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Jason Merritt's 2014 Street Mod Build...

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  • Jason Merritt's 2014 Street Mod Build...

    After 3 full years of development, and limited success in the NWR SCCA, campaigning my 1989 Nissan 240sx in the Street Mod class, I'm changing up my philosophy a little.

    Originally the game plan was a 4-5 year process, of FULLY developing the chassis, suspension, and engine on the smaller 275/35/15 Hoosier A6 tires, and if the car was not competitive, I would just simply add ballast, and switch to a larger wheel and tire package. The added ballast would of been positioned to balance out the chassis.

    I have decided to move on from my smaller 275's, and develop the chassis around a 315mm Hoosier A6, with inexpensive, and fairly light weight 18x12" wheels. It's unfortunate that I will never be able to realize the full potential of the 275mm tire package, as I know there was still lots of improvement left.

    For a wealth of SM and S chassis information, click here a quick link to my old build thread,

    A couple pics of my old setup...

    I have experimented quite a bit over the last 3 years, many times trying to run an "out of the box" setup, and many times ending up right back into the same box that everyone else runs in. However those experiments have taught me a lot.

    If I could go back in time, there are a couple things I would do differently...

    Number one, I would not of tried to develop the S13 subframe. The high levels of anti-squat which is not something that is proven to work with multilink suspensions. High levels of anti-squat is not optimal for putting the power down with a multi link suspension. When acceleratingwith the S13 subframe much of the weight is transferred to tire through the suspension links, instead of though the coil spring/damper assembly.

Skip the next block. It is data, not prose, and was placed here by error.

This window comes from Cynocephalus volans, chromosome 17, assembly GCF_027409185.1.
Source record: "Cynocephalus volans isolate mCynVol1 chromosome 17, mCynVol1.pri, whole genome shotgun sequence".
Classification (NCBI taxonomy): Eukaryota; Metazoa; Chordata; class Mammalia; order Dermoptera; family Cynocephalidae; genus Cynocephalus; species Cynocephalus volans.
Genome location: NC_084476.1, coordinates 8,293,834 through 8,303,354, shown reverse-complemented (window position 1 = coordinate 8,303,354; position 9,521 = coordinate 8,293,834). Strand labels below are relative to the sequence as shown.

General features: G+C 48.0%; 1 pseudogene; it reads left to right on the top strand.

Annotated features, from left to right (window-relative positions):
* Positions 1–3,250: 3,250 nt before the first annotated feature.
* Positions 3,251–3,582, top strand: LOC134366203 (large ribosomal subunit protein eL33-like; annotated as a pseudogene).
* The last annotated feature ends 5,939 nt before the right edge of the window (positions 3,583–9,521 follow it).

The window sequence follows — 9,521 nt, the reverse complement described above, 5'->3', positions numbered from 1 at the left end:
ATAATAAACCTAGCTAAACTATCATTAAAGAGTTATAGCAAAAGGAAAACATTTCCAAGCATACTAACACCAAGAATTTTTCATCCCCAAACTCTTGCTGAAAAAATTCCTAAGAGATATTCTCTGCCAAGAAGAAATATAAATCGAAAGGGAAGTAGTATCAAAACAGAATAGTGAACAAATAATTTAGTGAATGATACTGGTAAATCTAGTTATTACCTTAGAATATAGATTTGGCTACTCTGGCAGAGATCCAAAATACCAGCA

Number two, I would not of experimented with my low SAI setup (12-14 deg's), as all that did was lower my roll center, and remove all camber gain, and in fact add positive camber gain during the second inch of suspension travel. In my ignorance, I neglected the fact that the Strut tube defines the slider axis, which defines the roll center & the camber curb of the mc strut suspension.

    Number three, moving the strut inward with longer "strut ears", in order to fit wider wheels and tires, was also a huge mistake, as this changes the slider axis of the strut in a negative way.

    Number four, I would like to go back in time and focus in on more important aspects of the car, that actually have a large effect on handling. That's easier said the done though, as when I first got into this build, and admittedly even now, I'm unsure on the most important and most efficient bang for the buck mods.

    I think the most important thing (besides tires), is actually a good "high end" set of dampers. Setting up a car around sub par damper can have you spending thousands of dollars trying to overcome certain issues that could possibly of been resolved by simply having a proper set of dampers right off the bat.